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Analytics & Cognitive - Other

Cognitive Morality

Steve Pitcher

Debating the ethics and morality of artificial intelligence before machines do it on our behalf.

Written by Steve Pitcher

Have you ever seen Ex Machina? If you haven’t, here’s your spoiler alert in advance.

It’s a 2015 movie about a young programmer named Caleb Smith who wins a corporate contest to spend a week with the CEO of his company in a secluded, high-dollar fortress home in the middle of nowhere. Now, the most unrealistic part of the movie would be the initial premise: someone actually wanting to win a week-long one-on-one trip to their CEO’s home in the middle of nowhere. The CEO has built an attractive humanoid robot named Ava with artificial intelligence (AI), and the purpose of Caleb’s visit is to impartially evaluate Ava to determine if she is capable of independent thought and consciousness.

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Eye on the i World: What You Think You Know About Watson Might Be Wrong

John Ghrist

What's Watson? That high-end IBM analytics platform that only a global health insurance company or some other giant conglomerate can use effectively? Maybe not.

Written by John Ghrist

I'm starting to be a bit mystified by the IBM Watson phenomenon, and for more than one reason. On one hand, there's at least a segment of ISVs in the IBM i market that think Watson's nothing to be concerned about. On the other, there's IBM itself, which seems to be hoping IBM Watson will be a big engine of growth in its corporate future, and yet, some of the information IBM offers about the platform via the web seems, well, surprisingly vague and even unintentionally misleading.

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Musical Chairs and a New Name at IBM

David Shirey

Is IBM at it again? Are they on the verge of another renaming event? Internal memos seem to indicate that it has already happened.

Written by Dave Shirey  

If you have been around the IBM i world long enough, you know there’s really only one thing that is constant—IBM’s primal need to rename things every few years. This time it’s not the i itself that’s being renamed, but Power Systems may not be Power Systems much longer.

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A Report Card for Oracle: How Is It Managing MySQL?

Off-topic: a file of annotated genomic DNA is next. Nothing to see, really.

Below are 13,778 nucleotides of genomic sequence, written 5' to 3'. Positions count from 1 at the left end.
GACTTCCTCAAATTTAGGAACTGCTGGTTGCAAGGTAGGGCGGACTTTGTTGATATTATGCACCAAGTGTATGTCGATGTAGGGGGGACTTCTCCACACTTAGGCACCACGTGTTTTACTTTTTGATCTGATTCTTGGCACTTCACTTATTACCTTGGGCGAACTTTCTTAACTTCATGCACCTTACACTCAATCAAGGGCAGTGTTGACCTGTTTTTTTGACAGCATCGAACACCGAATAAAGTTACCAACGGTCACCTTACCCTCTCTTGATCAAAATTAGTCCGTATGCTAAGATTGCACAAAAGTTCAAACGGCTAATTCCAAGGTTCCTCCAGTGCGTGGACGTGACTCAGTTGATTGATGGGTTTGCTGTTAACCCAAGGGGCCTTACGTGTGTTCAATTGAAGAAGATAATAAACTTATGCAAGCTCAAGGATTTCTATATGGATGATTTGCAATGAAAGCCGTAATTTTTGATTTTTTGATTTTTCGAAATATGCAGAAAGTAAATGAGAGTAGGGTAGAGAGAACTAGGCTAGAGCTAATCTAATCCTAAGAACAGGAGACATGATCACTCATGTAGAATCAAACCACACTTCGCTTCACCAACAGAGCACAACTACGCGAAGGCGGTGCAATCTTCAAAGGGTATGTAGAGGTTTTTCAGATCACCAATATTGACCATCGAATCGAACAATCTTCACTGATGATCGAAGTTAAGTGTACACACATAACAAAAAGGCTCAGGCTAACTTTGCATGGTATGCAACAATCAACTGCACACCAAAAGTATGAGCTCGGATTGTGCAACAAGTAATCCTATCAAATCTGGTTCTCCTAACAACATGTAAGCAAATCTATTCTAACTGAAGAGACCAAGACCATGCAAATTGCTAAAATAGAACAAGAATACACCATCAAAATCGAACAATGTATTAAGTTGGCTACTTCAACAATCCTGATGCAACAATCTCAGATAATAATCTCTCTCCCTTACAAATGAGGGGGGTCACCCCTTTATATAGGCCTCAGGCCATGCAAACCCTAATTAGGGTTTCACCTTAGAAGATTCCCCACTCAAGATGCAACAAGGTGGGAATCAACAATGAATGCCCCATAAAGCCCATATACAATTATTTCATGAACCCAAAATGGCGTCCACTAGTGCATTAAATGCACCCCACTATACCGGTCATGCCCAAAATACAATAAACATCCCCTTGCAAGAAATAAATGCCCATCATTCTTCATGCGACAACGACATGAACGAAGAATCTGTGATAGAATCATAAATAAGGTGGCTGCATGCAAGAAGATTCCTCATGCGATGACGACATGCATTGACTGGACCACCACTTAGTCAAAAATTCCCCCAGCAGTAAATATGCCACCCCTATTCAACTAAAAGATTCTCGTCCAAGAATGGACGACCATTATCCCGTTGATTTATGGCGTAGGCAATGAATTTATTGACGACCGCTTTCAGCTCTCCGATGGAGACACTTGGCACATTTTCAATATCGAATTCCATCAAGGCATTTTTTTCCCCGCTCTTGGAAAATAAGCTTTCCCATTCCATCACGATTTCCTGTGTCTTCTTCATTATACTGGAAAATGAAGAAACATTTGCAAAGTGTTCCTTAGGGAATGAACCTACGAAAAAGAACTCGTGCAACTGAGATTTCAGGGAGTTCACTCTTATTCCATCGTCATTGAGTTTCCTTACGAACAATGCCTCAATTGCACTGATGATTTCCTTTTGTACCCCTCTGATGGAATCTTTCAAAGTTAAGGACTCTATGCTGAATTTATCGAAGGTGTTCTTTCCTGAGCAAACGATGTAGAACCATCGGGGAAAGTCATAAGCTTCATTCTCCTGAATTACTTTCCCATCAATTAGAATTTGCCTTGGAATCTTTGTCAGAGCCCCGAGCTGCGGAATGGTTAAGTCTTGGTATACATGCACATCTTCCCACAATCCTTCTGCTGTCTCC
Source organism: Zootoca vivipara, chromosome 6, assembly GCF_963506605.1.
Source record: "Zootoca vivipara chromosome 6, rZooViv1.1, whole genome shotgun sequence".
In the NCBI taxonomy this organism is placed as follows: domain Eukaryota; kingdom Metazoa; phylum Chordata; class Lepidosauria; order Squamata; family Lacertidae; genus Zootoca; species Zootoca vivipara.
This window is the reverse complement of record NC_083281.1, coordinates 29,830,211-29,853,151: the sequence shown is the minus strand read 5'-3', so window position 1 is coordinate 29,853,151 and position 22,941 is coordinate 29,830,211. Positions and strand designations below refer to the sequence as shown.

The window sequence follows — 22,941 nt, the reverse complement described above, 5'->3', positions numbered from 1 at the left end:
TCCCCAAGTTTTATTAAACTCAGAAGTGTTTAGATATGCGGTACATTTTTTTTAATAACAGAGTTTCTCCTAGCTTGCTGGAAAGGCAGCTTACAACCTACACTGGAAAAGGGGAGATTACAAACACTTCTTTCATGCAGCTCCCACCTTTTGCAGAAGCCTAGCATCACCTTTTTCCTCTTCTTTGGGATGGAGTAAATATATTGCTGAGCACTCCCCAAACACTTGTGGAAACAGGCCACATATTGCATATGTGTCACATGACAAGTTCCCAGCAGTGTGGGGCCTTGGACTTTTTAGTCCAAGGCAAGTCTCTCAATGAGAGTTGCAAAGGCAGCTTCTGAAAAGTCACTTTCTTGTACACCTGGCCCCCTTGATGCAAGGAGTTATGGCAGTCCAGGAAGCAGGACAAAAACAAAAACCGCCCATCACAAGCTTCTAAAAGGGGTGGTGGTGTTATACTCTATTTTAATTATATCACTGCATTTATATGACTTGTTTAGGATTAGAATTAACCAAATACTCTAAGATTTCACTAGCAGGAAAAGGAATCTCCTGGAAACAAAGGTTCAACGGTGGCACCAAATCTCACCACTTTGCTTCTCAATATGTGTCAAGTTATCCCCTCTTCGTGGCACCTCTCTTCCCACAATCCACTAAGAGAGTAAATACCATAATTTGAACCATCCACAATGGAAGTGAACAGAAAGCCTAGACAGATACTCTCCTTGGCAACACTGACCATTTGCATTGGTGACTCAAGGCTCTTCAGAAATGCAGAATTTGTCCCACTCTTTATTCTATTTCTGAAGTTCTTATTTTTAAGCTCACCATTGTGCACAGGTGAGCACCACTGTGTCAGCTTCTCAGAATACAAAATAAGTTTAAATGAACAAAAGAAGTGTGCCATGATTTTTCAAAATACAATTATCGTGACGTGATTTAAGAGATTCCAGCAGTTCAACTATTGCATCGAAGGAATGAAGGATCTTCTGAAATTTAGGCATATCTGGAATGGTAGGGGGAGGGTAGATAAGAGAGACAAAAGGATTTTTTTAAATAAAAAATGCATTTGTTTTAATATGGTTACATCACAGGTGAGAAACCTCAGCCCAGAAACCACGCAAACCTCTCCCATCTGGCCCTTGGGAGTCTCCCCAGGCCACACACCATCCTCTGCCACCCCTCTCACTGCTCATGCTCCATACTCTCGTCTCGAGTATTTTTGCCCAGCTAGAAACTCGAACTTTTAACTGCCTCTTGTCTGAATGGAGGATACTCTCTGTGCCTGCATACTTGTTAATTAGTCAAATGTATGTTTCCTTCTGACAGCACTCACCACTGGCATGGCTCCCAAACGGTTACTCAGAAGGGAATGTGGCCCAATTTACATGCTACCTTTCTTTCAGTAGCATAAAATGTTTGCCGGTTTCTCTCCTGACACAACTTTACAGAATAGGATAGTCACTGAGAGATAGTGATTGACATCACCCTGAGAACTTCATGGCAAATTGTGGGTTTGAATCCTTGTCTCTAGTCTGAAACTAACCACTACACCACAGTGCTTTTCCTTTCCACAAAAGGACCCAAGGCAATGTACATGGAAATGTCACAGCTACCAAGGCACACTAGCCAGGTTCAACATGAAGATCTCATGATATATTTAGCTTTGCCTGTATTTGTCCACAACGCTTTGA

What does it mean for IBM i?

tom stockwellWritten by Thomas M. Stockwell

When Oracle bought Sun Microsystems in 2010, one of the questions on everyone's mind was what Oracle would do with the multitudinous software properties that Oracle absorbed. Not the least of these was the incredibly popular open-source relational database management system (RDBMS) called MySQL.

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DB-Gate Simplifies Access to Remote Databases from IBM i

Raz-Lee Security appears to have broken the code on remote data access, making it simple enough for any user to seamlessly access data on any remote data store.

chris_smithWritten by Chris Smith

Raz-Lee Security is now offering, for a limited time, a free trial of its remote database access product DB-Gate. The new product, announced two weeks ago, appears to solve one of the longstanding impediments to companies keeping the IBM i at the center of their computing universe—access to non-DB2 databases.

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Oracle Drops the Ball with MySQL on the i. Will IBM or Zend Pick It Up and Run With It?

With Oracle announcing end of life for IBM i distributions of MySQL, I'll discuss the potential for alternatives of MySQL on the i.

tom_snyderWritten by Tom Snyder

Oracle has decided to no longer support MySQL on the IBM i, and I for one am very disappointed in this recent announcement. When I first heard that you could run MySQL on the IBM i, I initially thought to myself, "Why would I want to use the MySQL database when I have DB2?" In this article, I intend to tell you why you would want to and why it's such a loss that Oracle will no longer be providing IBM i binaries. I'll also explain some of the options that we have without it.

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Easily Created Mashups for Business Applications

The new technologies available in Web 2.0 make it easy to combine multiple applications into a single interface.

joe_pluta.jpgBy Joe Pluta

In a recent article, I discussed JavaScript frameworks, tools that help you build JavaScript applications. Because JavaScript runs in the browser, not on the server, it allows you to do something you can't easily do from the server: get data from multiple applications. This is the secret behind mashups, but unfortunately, as with so many things in the Web world, it's not a silver bullet.


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Can MySQL Become YourSQL?

A joint announcement that rocked the boat.

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